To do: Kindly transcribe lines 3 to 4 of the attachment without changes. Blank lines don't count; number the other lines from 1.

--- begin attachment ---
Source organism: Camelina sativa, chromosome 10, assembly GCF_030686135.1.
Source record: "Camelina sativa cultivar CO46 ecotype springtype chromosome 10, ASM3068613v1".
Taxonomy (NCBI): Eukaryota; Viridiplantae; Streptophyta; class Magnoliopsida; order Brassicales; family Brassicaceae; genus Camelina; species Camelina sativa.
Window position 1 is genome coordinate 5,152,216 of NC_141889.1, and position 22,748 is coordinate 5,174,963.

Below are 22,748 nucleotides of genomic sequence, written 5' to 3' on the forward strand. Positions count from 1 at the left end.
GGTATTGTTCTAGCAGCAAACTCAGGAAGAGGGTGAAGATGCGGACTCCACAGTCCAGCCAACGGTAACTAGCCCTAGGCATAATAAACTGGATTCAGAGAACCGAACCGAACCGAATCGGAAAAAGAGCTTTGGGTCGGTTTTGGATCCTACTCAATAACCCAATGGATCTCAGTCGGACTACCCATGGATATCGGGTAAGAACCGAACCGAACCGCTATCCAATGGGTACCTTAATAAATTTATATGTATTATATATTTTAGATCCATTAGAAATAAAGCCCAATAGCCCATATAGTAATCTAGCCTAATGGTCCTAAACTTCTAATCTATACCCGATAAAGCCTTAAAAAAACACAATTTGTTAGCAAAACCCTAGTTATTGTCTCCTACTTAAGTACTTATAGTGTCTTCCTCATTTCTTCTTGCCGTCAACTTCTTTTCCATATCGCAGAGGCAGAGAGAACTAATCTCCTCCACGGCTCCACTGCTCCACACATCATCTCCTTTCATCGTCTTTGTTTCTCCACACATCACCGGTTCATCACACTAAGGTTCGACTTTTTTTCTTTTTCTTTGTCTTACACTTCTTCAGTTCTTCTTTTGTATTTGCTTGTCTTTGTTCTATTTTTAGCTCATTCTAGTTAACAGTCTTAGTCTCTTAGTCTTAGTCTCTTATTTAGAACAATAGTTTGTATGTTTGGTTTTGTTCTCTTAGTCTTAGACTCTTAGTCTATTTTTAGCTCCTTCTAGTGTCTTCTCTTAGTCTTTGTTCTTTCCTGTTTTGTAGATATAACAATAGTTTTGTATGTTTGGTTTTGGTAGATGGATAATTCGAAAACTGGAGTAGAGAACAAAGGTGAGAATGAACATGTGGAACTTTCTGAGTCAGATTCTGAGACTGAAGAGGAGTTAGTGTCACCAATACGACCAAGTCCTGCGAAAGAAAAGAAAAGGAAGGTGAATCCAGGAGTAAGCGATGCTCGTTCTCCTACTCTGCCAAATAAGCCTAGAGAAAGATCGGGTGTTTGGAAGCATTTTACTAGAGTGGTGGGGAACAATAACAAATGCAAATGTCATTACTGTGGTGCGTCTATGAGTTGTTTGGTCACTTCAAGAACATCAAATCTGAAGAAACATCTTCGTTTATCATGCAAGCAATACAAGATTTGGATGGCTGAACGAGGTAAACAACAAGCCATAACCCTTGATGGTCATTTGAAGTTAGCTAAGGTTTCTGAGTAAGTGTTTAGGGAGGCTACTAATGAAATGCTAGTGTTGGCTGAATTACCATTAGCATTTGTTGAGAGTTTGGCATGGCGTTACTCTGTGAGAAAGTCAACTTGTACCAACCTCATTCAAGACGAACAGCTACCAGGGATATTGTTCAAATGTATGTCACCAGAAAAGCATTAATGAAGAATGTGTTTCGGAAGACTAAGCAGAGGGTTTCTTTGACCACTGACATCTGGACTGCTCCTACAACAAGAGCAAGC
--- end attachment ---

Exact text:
Taxonomy (NCBI): Eukaryota; Viridiplantae; Streptophyta; class Magnoliopsida; order Brassicales; family Brassicaceae; genus Camelina; species Camelina sativa.
Window position 1 is genome coordinate 5,152,216 of NC_141889.1, and position 22,748 is coordinate 5,174,963.